ACE and government to tackle London and the regions arts funding imbalance
The government and Arts Council England have pledged to tackle the imbalance of arts funding between London and the regions in official responses to a select committee report that called for ACE to address the issue with “greater urgency”.
The report, published by the Department for Culture, Media and Sport select committee in November 2014, found that more must be done to rectify the funding disparity between London and the regions, urging ACE to achieve a fairer system of making art available and accessible for everyone.
In its response, the government said it was pleased to see that in its 2015-18 portfolio ACE “continues the trend in the increase of the share of funding that is going to organisations outside London”.
It does concede however that “there is much more to do and much further to go”.
The select committee report called on ACE to address the funding imbalances “much faster than it has hitherto been”. However, both the government and ACE warned of the dangers of a “sudden and hasty shift”.
“Given the current situation regarding public finances, we feel that it is important for the arts council to ensure that funding decisions are made carefully and with a view of the national picture. We would be concerned if there was a sudden and hasty shift in funding that would weaken and threaten London’s cultural offer,” said the government’s response.
ACE claimed in its response that it shared the select committee’s desire for a “speedy response to the historic challenges” however the pace with which it could work to rebalance funding levels “is in part dependent on the income levels we receive”.
It added: “We must be careful not to act in a way that damages what is already working well, including the thriving cultural life of our capital city.”
Meanwhile, the government said it was concerned about the committee’s suggestion that local authorities should include a “statutory requirement” for arts and culture, saying it “would not be helpful”.
“The introduction of such a requirement, as exists for libraries, would create a ‘tick box’ culture that may not represent a genuine commitment by local authorities,” it said.
Elsewhere, responses from both ACE and the government addressed the issue of philanthropy, which the committee’s report warned was becoming increasingly difficult to secure.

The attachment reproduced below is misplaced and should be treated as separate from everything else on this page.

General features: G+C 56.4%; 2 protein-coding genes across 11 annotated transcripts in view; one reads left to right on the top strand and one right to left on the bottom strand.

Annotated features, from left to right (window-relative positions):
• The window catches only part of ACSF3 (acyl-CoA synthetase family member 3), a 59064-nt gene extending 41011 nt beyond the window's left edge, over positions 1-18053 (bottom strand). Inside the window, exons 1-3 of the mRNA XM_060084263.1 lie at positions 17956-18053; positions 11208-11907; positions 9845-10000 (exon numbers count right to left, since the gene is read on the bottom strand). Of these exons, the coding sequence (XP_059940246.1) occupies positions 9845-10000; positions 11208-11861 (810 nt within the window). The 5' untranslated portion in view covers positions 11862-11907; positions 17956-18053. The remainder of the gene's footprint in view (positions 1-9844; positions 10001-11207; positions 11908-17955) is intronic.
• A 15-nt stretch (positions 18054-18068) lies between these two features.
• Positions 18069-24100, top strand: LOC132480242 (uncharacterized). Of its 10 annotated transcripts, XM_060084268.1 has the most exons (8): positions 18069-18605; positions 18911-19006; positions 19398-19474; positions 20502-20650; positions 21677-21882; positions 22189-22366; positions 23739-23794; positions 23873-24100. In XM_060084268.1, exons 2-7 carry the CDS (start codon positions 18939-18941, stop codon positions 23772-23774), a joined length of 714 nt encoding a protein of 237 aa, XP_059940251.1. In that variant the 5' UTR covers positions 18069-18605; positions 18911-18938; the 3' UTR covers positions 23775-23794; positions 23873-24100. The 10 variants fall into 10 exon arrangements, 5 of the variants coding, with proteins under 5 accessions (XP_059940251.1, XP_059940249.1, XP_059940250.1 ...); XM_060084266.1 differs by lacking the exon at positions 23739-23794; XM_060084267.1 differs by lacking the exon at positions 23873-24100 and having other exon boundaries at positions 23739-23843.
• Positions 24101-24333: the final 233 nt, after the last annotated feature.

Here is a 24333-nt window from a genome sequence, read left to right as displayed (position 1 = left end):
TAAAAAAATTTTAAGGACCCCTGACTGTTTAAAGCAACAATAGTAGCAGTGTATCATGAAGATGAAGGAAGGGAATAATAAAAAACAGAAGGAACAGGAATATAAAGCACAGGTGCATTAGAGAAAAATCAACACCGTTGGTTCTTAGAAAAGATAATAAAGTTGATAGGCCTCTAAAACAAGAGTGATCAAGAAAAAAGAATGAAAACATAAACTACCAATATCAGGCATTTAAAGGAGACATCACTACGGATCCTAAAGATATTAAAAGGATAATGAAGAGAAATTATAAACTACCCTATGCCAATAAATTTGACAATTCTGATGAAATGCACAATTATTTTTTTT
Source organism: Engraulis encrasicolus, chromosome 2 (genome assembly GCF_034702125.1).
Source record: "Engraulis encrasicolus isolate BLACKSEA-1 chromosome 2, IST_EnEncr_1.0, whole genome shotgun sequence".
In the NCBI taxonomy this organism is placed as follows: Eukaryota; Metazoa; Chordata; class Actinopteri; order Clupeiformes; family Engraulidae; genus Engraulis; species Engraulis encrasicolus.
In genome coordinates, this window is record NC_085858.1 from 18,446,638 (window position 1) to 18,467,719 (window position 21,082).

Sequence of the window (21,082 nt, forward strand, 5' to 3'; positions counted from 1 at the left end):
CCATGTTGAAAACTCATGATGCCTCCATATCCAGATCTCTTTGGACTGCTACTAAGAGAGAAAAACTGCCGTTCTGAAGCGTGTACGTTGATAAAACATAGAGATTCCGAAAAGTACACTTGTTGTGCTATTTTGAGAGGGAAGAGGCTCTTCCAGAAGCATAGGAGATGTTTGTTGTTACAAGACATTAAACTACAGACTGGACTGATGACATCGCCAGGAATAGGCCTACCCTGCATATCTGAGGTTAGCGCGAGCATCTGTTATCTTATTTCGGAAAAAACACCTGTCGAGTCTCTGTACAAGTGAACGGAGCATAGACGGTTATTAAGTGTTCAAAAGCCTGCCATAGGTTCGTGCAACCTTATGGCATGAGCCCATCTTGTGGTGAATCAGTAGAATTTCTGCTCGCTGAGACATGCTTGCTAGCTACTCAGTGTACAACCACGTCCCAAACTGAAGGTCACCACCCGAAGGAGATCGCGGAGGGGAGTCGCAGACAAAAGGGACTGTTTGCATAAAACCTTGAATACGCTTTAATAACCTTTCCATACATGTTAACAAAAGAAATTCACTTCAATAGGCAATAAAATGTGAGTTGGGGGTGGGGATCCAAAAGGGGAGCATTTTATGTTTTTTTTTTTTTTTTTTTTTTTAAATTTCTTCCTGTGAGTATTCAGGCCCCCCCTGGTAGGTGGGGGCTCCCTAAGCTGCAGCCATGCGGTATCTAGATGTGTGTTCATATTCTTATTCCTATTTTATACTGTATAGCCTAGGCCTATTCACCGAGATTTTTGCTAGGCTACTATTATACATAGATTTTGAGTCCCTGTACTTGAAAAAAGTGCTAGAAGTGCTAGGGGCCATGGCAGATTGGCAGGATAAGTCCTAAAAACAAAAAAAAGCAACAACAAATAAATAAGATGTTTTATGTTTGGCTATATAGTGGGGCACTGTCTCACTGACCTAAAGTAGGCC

The government said it had always been clear that “any move to increase philanthropy and charitable giving will take time”, adding: “There is capacity for private giving out there, we just have to get better at asking for it.”
ACE said that encouraging philanthropic support for the arts, especially outside London, was an important goal for the body, adding that it was investing in the development of a new cadre of fundraisers to “begin a cultural shift in organisations’ awareness of, and approach to, seeking philanthropic donations”.
Other issues raised in the 2014 report, which followed a select committee inquiry, included urging ACE to take a “more robust stance” with local authorities, such as Westminster, which make drastic cuts to its arts funding.
ACE said that while it wanted to support councils that continue to prioritise funding the arts, it was not in a position to take a tougher stance with those that decide to withdraw or reduce their arts funding commitments.
The committee also recommended that large institutions in London perform more of a “genuinely national role”, a notion supported by ACE.
It said: “All organisations we fund, particularly the largest, must ensure that they have robust delivery plans for their activity and we work with them to ensure their plans focus on their role as leaders and partners.”
ACE added that it welcomed the report’s recommendation that it would be unwise to cut ACE’s grant in aid levels and said that should its funding levels increase, any further provision “should be prioritised to bolster the national arts ecology outside the M25”.
It concluded: “We will continue to balance our investment intelligently – to built capacity outside London as quickly as possible, but without damaging the infrastructure in the capital.
“Local authorities and other partners in place across the country are crucial and we will build partnerships with all of them to ensure that arts and culture continue to thrive nationwide.”
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